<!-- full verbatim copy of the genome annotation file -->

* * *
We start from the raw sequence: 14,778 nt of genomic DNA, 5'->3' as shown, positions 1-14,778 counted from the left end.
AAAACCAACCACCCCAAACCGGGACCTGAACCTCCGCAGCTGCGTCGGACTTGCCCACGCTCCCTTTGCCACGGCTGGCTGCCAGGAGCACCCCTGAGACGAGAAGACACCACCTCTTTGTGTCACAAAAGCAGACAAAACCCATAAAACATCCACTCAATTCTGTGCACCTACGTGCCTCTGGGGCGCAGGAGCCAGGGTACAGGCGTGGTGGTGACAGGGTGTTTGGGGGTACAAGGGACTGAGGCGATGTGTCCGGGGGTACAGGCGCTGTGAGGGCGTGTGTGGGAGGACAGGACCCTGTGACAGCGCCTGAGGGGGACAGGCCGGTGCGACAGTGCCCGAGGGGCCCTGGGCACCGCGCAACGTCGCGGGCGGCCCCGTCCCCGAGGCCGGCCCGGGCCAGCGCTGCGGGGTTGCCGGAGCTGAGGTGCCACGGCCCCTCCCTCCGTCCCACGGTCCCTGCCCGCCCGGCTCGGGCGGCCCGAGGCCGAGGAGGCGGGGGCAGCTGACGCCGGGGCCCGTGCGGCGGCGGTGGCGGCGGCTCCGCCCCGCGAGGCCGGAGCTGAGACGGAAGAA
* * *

We start from the raw sequence: 14,778 nt of genomic DNA, 5'->3' as shown, positions 1-14,778 counted from the left end.
AAAACCAACCACCCCAAACCGGGACCTGAACCTCCGCAGCTGCGTCGGACTTGCCCACGCTCCCTTTGCCACGGCTGGCTGCCAGGAGCACCCCTGAGACGAGAAGACACCACCTCTTTGTGTCACAAAAGCAGACAAAACCCATAAAACATCCACTCAATTCTGTGCACCTACGTGCCTCTGGGGCGCAGGAGCCAGGGTACAGGCGTGGTGGTGACAGGGTGTTTGGGGGTACAAGGGACTGAGGCGATGTGTCCGGGGGTACAGGCGCTGTGAGGGCGTGTGTGGGAGGACAGGACCCTGTGACAGCGCCTGAGGGGGACAGGCCGGTGCGACAGTGCCCGAGGGGCCCTGGGCACCGCGCAACGTCGCGGGCGGCCCCGTCCCCGAGGCCGGCCCGGGCCAGCGCTGCGGGGTTGCCGGAGCTGAGGTGCCACGGCCCCTCCCTCCGTCCCACGGTCCCTGCCCGCCCGGCTCGGGCGGCCCGAGGCCGAGGAGGCGGGGGCAGCTGACGCCGGGGCCCGTGCGGCGGCGGTGGCGGCGGCTCCGCCCCGCGAGGCCGGAGCTGAGACGGAAGAA